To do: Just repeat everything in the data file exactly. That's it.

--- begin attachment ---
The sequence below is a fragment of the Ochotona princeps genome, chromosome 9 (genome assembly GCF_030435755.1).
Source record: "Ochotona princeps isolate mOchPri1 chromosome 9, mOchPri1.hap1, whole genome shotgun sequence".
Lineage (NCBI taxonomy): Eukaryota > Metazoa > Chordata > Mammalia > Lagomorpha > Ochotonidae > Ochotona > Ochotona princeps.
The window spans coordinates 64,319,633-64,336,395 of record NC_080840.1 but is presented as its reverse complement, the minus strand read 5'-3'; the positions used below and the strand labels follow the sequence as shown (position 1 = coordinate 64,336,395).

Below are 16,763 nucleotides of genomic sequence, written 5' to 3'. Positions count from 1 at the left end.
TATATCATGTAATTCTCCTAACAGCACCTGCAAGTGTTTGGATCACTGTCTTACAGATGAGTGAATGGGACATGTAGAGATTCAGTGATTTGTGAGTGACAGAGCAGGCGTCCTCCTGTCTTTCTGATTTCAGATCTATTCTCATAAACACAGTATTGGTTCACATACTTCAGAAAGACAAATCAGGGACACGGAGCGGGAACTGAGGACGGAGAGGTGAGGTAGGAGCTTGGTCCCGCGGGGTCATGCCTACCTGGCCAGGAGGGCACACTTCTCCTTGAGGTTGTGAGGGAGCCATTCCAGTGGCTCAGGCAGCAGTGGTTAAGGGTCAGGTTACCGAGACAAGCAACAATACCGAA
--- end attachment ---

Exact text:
The sequence below is a fragment of the Ochotona princeps genome, chromosome 9 (genome assembly GCF_030435755.1).
Source record: "Ochotona princeps isolate mOchPri1 chromosome 9, mOchPri1.hap1, whole genome shotgun sequence".
Lineage (NCBI taxonomy): Eukaryota > Metazoa > Chordata > Mammalia > Lagomorpha > Ochotonidae > Ochotona > Ochotona princeps.
The window spans coordinates 64,319,633-64,336,395 of record NC_080840.1 but is presented as its reverse complement, the minus strand read 5'-3'; the positions used below and the strand labels follow the sequence as shown (position 1 = coordinate 64,336,395).

Below are 16,763 nucleotides of genomic sequence, written 5' to 3'. Positions count from 1 at the left end.
TATATCATGTAATTCTCCTAACAGCACCTGCAAGTGTTTGGATCACTGTCTTACAGATGAGTGAATGGGACATGTAGAGATTCAGTGATTTGTGAGTGACAGAGCAGGCGTCCTCCTGTCTTTCTGATTTCAGATCTATTCTCATAAACACAGTATTGGTTCACATACTTCAGAAAGACAAATCAGGGACACGGAGCGGGAACTGAGGACGGAGAGGTGAGGTAGGAGCTTGGTCCCGCGGGGTCATGCCTACCTGGCCAGGAGGGCACACTTCTCCTTGAGGTTGTGAGGGAGCCATTCCAGTGGCTCAGGCAGCAGTGGTTAAGGGTCAGGTTACCGAGACAAGCAACAATACCGAA